The temperature was not the only number that soared across Queensland on Thursday 5 March: so did power demand. As WattClarity’s Paul McArdle notes, electricity demand reached a peak of 8892MW at approximately 16:50 on Thursday, just 51MW shy of the all-time record for Queensland. Unadjusted for the Australian Photovoltaic Institute (APVI) estimated 173MW of solar input into the grid, McArdle notes that the nominal peak of 9065MW is the highest ever recorded.
Using WattClarity’s NEM-Watch, a software package that tracks Australia’s national electricity market in real time, McArdle shows a steady increase in demand from 08:45 NEM time until the later afternoon hours of March 5. Demand eclipses the 8300 and 8500 MW marks at 15:15 and 15:55, respectively, before edging higher to 8892MW at 16:50.
This latest peak follows on the heels of two recent spikes in electric demand. Demand in Queensland topped out at 8472MW and 8610 MW on 17 December 2014 and 14 January 2015, respectively, spurring questions about whether the state would defy the broader national trend of declining electricity demand. As was the case on 5 March, both of these peaks occurred in the late afternoon hours.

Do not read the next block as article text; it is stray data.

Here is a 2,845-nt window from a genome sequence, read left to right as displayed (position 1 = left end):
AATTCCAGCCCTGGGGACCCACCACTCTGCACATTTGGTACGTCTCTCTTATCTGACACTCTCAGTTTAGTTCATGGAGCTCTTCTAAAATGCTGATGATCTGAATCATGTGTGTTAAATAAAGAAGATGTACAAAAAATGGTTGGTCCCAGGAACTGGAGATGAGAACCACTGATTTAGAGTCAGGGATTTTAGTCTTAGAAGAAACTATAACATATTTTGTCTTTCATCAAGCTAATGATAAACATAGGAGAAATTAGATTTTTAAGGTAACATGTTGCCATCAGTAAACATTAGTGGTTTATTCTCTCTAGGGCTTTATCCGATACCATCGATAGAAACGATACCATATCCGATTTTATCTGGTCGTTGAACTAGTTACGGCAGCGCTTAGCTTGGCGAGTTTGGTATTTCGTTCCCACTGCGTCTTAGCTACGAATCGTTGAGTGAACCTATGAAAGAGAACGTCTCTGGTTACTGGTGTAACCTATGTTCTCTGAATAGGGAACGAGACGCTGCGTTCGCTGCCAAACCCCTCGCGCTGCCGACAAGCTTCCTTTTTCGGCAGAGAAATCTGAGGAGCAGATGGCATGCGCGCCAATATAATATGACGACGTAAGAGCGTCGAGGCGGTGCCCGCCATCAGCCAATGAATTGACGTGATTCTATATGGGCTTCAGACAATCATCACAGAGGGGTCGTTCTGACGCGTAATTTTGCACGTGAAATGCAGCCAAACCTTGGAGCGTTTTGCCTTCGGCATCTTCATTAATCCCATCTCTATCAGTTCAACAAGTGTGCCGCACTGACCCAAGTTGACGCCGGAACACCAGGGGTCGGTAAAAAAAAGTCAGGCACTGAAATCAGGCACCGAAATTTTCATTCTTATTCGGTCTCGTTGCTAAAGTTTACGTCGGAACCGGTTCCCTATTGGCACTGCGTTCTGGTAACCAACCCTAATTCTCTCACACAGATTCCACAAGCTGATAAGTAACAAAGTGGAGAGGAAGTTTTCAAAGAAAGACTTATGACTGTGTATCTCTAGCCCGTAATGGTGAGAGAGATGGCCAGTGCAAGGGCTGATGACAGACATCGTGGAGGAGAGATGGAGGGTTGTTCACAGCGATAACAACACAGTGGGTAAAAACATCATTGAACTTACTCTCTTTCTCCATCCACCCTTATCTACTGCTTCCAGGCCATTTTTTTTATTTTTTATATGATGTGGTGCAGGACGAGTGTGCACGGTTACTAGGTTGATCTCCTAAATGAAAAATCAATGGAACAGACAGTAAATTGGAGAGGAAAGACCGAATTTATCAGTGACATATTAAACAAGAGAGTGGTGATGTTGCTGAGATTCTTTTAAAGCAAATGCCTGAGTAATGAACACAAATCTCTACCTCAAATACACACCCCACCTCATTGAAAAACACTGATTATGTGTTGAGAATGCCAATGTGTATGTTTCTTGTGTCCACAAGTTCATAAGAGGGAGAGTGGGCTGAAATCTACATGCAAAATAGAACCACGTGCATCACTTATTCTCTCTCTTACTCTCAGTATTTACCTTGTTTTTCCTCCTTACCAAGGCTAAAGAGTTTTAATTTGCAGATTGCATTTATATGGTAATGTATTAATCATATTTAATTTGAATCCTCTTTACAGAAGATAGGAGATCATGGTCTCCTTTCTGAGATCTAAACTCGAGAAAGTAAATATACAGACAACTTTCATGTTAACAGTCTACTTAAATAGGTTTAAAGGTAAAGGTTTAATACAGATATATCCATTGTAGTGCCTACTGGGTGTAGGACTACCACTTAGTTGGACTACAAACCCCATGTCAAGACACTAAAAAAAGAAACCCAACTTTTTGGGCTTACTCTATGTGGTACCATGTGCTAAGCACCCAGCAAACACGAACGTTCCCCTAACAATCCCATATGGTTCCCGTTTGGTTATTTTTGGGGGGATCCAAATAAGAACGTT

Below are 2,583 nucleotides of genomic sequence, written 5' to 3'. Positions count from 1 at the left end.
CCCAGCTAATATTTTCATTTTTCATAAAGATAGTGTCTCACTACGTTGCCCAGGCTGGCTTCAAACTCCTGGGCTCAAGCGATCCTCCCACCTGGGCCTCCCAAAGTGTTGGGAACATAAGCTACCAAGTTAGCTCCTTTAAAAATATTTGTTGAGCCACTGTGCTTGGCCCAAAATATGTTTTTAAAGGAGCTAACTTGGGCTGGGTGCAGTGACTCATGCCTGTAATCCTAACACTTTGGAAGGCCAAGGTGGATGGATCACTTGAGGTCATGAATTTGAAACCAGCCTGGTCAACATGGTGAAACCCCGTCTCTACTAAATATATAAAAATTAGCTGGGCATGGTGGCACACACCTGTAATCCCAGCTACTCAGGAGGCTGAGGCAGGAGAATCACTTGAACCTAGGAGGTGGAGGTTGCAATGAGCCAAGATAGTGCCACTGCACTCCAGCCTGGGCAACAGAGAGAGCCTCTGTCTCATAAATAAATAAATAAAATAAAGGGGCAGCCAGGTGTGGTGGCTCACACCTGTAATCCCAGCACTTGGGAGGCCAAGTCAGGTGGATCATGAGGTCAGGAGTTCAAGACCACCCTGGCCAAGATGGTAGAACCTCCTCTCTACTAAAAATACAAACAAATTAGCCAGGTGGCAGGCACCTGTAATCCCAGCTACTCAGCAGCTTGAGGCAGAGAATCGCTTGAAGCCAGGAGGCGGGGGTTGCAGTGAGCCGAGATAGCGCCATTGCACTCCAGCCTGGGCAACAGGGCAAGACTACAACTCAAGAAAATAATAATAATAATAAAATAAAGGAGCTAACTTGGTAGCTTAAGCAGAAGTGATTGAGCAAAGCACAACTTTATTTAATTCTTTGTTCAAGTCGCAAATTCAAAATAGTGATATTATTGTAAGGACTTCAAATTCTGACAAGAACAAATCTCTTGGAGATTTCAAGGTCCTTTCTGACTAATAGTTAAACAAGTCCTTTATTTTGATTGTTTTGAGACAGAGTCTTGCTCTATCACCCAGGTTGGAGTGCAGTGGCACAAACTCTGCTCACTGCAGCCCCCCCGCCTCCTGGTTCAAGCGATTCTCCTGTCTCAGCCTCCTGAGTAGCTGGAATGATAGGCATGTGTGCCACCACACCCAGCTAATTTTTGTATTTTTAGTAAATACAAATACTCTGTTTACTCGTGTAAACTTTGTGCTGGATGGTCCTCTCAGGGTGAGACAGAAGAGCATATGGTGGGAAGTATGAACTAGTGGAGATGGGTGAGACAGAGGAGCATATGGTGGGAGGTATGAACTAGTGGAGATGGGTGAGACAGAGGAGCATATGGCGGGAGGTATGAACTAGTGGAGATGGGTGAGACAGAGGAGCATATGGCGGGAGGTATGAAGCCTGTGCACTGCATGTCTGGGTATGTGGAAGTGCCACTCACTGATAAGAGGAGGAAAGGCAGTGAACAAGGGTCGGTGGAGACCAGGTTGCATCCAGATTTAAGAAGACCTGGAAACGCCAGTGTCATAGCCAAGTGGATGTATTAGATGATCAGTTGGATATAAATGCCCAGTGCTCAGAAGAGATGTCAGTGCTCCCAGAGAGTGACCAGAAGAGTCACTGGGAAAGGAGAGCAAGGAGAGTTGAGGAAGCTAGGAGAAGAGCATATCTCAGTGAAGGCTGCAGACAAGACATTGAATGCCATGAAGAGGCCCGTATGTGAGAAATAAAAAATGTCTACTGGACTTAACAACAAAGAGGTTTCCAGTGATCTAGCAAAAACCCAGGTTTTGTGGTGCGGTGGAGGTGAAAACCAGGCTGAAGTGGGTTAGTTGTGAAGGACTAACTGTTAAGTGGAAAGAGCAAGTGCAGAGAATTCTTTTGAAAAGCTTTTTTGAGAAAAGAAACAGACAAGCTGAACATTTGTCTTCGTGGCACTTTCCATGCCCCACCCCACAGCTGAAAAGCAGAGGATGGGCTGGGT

Although high power demand during the summer months (and other hot periods throughout the year) is certainly not a new phenomenon, the timing of these electric peaks has changed somewhat from previous years. The growing prevalence of PV technology in the energy landscape has gradually shifted these peaks towards the late afternoon hours. McArdle points out that peaks are “occurring later in the day than would have been the case several years ago, with solar PV hollowing out scheduled demand when the sun shines strongly.”
It is unclear whether the demand patterns of the last few months will persist in the years ahead, but the latest peaks will almost certainly have spillover effects in demand response and price volatility.
© 2015 Solar Choice Pty Ltd